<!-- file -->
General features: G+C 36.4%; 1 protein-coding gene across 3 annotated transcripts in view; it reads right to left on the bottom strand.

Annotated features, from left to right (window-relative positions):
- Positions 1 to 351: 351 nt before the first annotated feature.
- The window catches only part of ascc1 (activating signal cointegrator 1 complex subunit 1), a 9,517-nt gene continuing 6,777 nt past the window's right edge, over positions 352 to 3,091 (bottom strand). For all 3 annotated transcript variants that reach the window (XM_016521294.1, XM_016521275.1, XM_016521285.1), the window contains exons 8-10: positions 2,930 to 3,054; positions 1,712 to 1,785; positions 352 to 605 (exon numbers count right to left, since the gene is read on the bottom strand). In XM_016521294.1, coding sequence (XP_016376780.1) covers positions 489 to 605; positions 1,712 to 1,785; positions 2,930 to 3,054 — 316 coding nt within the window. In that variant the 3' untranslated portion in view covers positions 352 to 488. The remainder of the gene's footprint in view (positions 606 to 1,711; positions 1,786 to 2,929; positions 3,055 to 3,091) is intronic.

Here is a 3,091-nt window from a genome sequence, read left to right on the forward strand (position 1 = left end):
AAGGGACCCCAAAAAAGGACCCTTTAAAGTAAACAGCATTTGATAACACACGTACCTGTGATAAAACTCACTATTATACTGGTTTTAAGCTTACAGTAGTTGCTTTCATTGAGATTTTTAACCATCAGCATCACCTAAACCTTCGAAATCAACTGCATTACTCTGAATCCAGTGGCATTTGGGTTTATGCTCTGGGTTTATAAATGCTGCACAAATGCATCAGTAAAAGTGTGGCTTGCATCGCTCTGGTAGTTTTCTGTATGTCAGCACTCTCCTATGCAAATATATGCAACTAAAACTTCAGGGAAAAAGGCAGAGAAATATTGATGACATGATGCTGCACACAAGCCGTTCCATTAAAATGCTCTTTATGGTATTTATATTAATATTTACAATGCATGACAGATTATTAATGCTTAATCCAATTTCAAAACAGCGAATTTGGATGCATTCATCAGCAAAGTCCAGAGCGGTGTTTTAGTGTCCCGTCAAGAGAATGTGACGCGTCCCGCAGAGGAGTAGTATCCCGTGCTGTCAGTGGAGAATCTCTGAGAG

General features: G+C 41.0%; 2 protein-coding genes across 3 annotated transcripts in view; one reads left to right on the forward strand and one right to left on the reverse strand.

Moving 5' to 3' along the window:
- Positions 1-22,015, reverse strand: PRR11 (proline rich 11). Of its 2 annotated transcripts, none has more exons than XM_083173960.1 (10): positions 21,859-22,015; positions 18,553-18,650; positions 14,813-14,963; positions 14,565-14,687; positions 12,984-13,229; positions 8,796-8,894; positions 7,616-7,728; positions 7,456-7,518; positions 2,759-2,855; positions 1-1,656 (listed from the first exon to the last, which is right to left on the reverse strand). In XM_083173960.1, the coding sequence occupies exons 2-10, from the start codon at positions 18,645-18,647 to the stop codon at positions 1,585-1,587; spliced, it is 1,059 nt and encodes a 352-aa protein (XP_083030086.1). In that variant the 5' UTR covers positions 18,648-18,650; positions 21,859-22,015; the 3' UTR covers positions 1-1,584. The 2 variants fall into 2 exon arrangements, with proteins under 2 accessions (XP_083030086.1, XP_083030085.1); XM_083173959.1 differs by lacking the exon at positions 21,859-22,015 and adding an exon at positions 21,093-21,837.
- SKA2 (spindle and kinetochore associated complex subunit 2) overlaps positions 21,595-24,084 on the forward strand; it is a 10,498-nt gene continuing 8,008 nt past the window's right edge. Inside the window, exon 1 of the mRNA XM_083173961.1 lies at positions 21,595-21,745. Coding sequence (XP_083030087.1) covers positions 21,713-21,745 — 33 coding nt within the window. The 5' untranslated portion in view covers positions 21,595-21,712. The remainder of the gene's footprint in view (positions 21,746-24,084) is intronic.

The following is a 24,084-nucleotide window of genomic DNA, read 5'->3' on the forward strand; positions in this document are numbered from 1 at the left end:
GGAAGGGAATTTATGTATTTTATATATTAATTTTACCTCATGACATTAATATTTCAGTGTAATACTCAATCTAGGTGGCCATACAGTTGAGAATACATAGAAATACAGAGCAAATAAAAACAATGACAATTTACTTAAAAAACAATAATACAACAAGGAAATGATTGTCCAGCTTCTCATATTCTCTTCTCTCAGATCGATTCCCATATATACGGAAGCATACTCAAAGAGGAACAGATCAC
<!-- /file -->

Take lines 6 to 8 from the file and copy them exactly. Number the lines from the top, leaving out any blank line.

AAGGGACCCCAAAAAAGGACCCTTTAAAGTAAACAGCATTTGATAACACACGTACCTGTGATAAAACTCACTATTATACTGGTTTTAAGCTTACAGTAGTTGCTTTCATTGAGATTTTTAACCATCAGCATCACCTAAACCTTCGAAATCAACTGCATTACTCTGAATCCAGTGGCATTTGGGTTTATGCTCTGGGTTTATAAATGCTGCACAAATGCATCAGTAAAAGTGTGGCTTGCATCGCTCTGGTAGTTTTCTGTATGTCAGCACTCTCCTATGCAAATATATGCAACTAAAACTTCAGGGAAAAAGGCAGAGAAATATTGATGACATGATGCTGCACACAAGCCGTTCCATTAAAATGCTCTTTATGGTATTTATATTAATATTTACAATGCATGACAGATTATTAATGCTTAATCCAATTTCAAAACAGCGAATTTGGATGCATTCATCAGCAAAGTCCAGAGCGGTGTTTTAGTGTCCCGTCAAGAGAATGTGACGCGTCCCGCAGAGGAGTAGTATCCCGTGCTGTCAGTGGAGAATCTCTGAGAG

General features: G+C 41.0%; 2 protein-coding genes across 3 annotated transcripts in view; one reads left to right on the forward strand and one right to left on the reverse strand.

Moving 5' to 3' along the window: